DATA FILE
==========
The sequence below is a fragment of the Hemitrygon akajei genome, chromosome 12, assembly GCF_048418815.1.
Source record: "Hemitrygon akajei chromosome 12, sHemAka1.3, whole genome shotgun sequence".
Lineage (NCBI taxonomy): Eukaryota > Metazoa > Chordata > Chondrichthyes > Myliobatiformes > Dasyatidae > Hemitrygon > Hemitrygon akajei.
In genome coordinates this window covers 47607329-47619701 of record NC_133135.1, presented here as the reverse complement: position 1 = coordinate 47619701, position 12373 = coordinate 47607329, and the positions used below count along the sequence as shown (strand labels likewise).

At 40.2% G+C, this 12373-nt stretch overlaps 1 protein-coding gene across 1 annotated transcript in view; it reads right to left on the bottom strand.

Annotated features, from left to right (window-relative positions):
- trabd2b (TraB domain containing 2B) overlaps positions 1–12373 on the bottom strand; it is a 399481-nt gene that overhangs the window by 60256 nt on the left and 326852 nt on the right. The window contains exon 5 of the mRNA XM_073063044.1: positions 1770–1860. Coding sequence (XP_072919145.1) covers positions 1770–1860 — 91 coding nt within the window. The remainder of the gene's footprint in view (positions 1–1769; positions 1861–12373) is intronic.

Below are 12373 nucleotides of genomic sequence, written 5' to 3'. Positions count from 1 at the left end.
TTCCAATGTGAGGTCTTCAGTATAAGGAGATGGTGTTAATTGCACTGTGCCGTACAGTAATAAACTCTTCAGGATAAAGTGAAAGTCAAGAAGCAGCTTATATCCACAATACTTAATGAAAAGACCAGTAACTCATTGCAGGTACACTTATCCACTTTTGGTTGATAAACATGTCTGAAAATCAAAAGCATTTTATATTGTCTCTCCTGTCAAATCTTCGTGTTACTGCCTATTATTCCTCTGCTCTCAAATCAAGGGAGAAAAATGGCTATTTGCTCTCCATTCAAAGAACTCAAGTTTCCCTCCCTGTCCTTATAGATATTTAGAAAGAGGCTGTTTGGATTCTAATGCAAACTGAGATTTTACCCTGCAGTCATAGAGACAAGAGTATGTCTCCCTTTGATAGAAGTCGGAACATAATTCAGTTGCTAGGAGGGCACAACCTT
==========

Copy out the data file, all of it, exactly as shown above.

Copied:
The sequence below is a fragment of the Hemitrygon akajei genome, chromosome 12, assembly GCF_048418815.1.
Source record: "Hemitrygon akajei chromosome 12, sHemAka1.3, whole genome shotgun sequence".
Lineage (NCBI taxonomy): Eukaryota > Metazoa > Chordata > Chondrichthyes > Myliobatiformes > Dasyatidae > Hemitrygon > Hemitrygon akajei.
In genome coordinates this window covers 47607329-47619701 of record NC_133135.1, presented here as the reverse complement: position 1 = coordinate 47619701, position 12373 = coordinate 47607329, and the positions used below count along the sequence as shown (strand labels likewise).

At 40.2% G+C, this 12373-nt stretch overlaps 1 protein-coding gene across 1 annotated transcript in view; it reads right to left on the bottom strand.

Annotated features, from left to right (window-relative positions):
- trabd2b (TraB domain containing 2B) overlaps positions 1–12373 on the bottom strand; it is a 399481-nt gene that overhangs the window by 60256 nt on the left and 326852 nt on the right. The window contains exon 5 of the mRNA XM_073063044.1: positions 1770–1860. Coding sequence (XP_072919145.1) covers positions 1770–1860 — 91 coding nt within the window. The remainder of the gene's footprint in view (positions 1–1769; positions 1861–12373) is intronic.

Below are 12373 nucleotides of genomic sequence, written 5' to 3'. Positions count from 1 at the left end.
TTCCAATGTGAGGTCTTCAGTATAAGGAGATGGTGTTAATTGCACTGTGCCGTACAGTAATAAACTCTTCAGGATAAAGTGAAAGTCAAGAAGCAGCTTATATCCACAATACTTAATGAAAAGACCAGTAACTCATTGCAGGTACACTTATCCACTTTTGGTTGATAAACATGTCTGAAAATCAAAAGCATTTTATATTGTCTCTCCTGTCAAATCTTCGTGTTACTGCCTATTATTCCTCTGCTCTCAAATCAAGGGAGAAAAATGGCTATTTGCTCTCCATTCAAAGAACTCAAGTTTCCCTCCCTGTCCTTATAGATATTTAGAAAGAGGCTGTTTGGATTCTAATGCAAACTGAGATTTTACCCTGCAGTCATAGAGACAAGAGTATGTCTCCCTTTGATAGAAGTCGGAACATAATTCAGTTGCTAGGAGGGCACAACCTT